Endoscopy 2021; 53(09): 902-904
DOI: 10.1055/a-1384-0485

Defining the next steps for artificial intelligence in colonoscopy

Referring to Ahmad OF et al. p. 893–901
1  Department of Gastroenterology and Hepatology, Westmead Hospital, Sydney, Australia
2  Westmead Clinical School, University of Sydney, Sydney, Australia
› Author Affiliations

Artificial intelligence (AI) in health care is rapidly advancing, driven by new developments in artificial or convolutional neural networks, which have allowed for an explosion in discriminative prediction complexity [1]. The use of AI in colonoscopy to improve patient outcomes makes intuitive sense. Diagnostic colonoscopy is performed in a standardized manner, images and videos are collected electronically, and the targets for detection and diagnosis are generally well established. More importantly, there is considerable variation in human performance, which has the potential to be improved by incorporating AI technologies [2].

Defining research questions and priorities is important in order to harness the international research energy being committed to AI and to translate this into clinically relevant outcomes sooner. In this issue of Endoscopy, Ahmad et al. present a consensus view from an international panel of experts on the key priorities for implementation of AI into clinical practice [3]. The group was made up of 12 endoscopists and 3 translational computer scientists/engineers, selected on the basis of involvement in collaborative AI research and publication history. Research questions were generated independently by group members. The anonymous questions were then reviewed and consolidated by a steering committee into a refined list comprising nine themes. These questions were then ranked using a modified Delphi process to arrive at the final prioritization list.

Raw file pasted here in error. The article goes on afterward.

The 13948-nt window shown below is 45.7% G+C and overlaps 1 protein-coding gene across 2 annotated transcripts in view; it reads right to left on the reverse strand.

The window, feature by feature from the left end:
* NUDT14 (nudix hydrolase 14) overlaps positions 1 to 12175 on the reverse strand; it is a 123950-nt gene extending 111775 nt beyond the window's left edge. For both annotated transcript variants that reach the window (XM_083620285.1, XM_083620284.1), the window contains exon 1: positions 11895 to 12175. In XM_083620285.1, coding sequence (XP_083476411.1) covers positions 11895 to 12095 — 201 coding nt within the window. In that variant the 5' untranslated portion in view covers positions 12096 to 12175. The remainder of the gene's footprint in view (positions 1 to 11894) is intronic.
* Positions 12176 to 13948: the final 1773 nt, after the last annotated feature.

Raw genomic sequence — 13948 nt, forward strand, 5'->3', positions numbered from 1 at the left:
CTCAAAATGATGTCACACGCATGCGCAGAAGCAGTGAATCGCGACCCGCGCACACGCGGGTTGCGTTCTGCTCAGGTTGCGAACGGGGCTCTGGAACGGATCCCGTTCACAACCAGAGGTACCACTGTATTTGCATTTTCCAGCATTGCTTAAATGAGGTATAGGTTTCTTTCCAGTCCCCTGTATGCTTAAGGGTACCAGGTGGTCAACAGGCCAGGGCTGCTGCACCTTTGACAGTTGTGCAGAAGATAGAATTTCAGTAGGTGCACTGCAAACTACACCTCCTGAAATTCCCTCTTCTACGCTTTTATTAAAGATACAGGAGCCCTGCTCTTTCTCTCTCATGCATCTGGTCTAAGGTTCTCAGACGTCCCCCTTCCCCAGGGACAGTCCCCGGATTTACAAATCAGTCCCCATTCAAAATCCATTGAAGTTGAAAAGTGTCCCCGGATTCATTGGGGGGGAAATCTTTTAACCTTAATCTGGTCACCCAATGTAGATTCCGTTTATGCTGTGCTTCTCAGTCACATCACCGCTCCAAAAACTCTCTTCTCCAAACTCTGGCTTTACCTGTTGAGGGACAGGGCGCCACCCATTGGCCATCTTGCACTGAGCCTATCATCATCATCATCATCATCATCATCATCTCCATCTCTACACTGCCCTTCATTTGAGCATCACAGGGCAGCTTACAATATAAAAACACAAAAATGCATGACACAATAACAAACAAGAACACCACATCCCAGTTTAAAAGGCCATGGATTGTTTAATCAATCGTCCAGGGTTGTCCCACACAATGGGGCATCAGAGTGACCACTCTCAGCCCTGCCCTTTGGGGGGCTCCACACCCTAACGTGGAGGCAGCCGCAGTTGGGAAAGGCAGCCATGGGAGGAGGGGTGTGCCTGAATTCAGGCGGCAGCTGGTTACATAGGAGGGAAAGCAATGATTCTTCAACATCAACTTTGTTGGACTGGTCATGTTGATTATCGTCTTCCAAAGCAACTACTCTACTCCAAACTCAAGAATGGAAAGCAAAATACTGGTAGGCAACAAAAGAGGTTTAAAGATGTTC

“AI will hopefully increase detection of all lesions but, just like humans, it may develop “blind spots” so needs large, independent, and clinically broad training datasets.”

All of the questions developed by this group are fascinating, and they cover a huge range of areas to be addressed in the clinical implementation of AI, from technical to ethical and legal. Owing to the composition of the expert panel and the focus of the group on implementation, the top ranked questions are skewed toward short-term technical barriers. A strength of the Delphi process is that it allows a coherent consensus view reflecting the views of the surveyed group. An inherent weakness, however, is that this view is heavily influenced by the selection process and composition of the group of experts. The authors point out that a wider group including endoscopists not involved in AI development, patients, public health researchers, and ethicists could have resulted in a different ranking of top priorities.

So, what is required to bring AI into routine clinical colonoscopy practice? As with any new technology, there are a host of barriers, but the critical question is clinical effectiveness: does it directly improve patient outcomes in the real world? Clinicians, patients, and health care organizations want to know that a new technology has an impact on defined clinical end points. This then allows judgments to be made on cost-effectiveness, prioritization against other resources, and balance against real or potential harms. Four of the top 10 clinical questions in the study by Ahmad et al. relate to defining and demonstrating clinical efficacy. AI in colonoscopy is at an early stage of this process, but there is already evidence that computer-aided polyp detection (CADe) improves adenoma detection rate (ADR) [4], a surrogate end point for colorectal cancer mortality [2]. An AI intervention with a proven clinical benefit is likely to quickly gain traction and become a standard of care. It is then likely that the adoption of additional AI interventions with indirect clinical benefits (workflow improvements, automatic quality measures) will swiftly follow. Cost-effectiveness was ranked just outside the top 10; however, this is an important consideration for implementation, as expensive systems with unproven clinical benefit will not be widely adopted.